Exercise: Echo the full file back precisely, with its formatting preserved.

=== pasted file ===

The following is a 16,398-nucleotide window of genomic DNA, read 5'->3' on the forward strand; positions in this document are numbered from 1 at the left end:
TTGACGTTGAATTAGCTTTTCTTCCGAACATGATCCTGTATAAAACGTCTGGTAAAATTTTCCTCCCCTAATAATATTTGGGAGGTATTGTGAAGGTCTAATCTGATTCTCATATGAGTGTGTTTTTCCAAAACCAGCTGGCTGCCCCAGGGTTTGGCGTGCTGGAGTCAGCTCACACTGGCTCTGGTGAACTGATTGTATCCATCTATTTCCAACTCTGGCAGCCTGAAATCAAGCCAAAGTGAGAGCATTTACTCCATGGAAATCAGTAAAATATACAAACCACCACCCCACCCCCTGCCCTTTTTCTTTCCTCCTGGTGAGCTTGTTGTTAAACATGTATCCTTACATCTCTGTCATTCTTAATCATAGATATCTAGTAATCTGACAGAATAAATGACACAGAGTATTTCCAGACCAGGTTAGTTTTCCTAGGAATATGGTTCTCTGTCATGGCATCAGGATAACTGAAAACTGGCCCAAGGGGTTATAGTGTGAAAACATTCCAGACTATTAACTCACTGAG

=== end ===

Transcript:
The following is a 16,398-nucleotide window of genomic DNA, read 5'->3' on the forward strand; positions in this document are numbered from 1 at the left end:
TTGACGTTGAATTAGCTTTTCTTCCGAACATGATCCTGTATAAAACGTCTGGTAAAATTTTCCTCCCCTAATAATATTTGGGAGGTATTGTGAAGGTCTAATCTGATTCTCATATGAGTGTGTTTTTCCAAAACCAGCTGGCTGCCCCAGGGTTTGGCGTGCTGGAGTCAGCTCACACTGGCTCTGGTGAACTGATTGTATCCATCTATTTCCAACTCTGGCAGCCTGAAATCAAGCCAAAGTGAGAGCATTTACTCCATGGAAATCAGTAAAATATACAAACCACCACCCCACCCCCTGCCCTTTTTCTTTCCTCCTGGTGAGCTTGTTGTTAAACATGTATCCTTACATCTCTGTCATTCTTAATCATAGATATCTAGTAATCTGACAGAATAAATGACACAGAGTATTTCCAGACCAGGTTAGTTTTCCTAGGAATATGGTTCTCTGTCATGGCATCAGGATAACTGAAAACTGGCCCAAGGGGTTATAGTGTGAAAACATTCCAGACTATTAACTCACTGAG